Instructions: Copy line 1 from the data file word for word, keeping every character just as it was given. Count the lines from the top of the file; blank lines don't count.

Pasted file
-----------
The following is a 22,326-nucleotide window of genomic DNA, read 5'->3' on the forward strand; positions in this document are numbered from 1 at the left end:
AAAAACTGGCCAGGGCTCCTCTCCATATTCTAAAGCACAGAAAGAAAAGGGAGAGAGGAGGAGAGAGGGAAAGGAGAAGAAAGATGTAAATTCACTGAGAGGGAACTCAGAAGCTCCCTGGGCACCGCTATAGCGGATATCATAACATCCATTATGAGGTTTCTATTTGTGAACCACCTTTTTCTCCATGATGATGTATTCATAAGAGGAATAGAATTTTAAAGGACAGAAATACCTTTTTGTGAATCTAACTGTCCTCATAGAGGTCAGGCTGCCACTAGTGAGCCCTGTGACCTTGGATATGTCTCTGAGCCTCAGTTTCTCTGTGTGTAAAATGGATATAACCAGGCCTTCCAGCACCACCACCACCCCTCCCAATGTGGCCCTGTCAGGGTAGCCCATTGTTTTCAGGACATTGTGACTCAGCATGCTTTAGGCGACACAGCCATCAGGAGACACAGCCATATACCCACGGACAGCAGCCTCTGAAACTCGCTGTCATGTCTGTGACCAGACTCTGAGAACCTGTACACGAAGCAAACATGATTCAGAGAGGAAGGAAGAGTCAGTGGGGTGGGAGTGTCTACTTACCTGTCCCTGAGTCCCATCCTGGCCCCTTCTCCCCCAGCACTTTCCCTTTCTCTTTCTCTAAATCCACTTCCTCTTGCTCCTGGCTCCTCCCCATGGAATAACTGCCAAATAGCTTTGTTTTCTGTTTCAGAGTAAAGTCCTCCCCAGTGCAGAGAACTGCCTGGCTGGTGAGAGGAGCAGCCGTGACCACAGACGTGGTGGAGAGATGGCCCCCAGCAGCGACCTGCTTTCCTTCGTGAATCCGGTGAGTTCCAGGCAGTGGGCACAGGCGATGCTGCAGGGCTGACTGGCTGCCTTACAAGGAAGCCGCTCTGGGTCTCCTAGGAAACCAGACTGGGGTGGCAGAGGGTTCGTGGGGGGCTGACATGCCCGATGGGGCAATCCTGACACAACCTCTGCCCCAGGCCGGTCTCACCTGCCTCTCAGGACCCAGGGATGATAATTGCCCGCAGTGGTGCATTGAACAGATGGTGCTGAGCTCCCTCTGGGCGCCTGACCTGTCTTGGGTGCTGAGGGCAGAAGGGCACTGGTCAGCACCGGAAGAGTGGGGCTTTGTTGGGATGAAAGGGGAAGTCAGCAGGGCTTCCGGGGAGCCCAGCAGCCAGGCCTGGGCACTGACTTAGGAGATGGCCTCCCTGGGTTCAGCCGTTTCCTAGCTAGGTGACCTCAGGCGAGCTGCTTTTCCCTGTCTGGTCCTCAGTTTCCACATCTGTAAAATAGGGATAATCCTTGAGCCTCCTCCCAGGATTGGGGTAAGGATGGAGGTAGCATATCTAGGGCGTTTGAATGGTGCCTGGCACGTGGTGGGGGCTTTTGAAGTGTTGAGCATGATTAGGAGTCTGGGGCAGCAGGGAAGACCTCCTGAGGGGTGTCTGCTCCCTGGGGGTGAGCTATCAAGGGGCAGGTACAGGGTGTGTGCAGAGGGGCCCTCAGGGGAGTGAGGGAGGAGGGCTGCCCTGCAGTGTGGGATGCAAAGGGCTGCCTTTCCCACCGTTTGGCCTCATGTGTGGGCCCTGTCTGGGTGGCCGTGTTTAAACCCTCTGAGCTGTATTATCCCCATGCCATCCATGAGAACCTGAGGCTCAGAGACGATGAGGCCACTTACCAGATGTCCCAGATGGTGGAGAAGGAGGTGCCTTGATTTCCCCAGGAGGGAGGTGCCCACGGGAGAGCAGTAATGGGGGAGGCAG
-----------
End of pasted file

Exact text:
The following is a 22,326-nucleotide window of genomic DNA, read 5'->3' on the forward strand; positions in this document are numbered from 1 at the left end: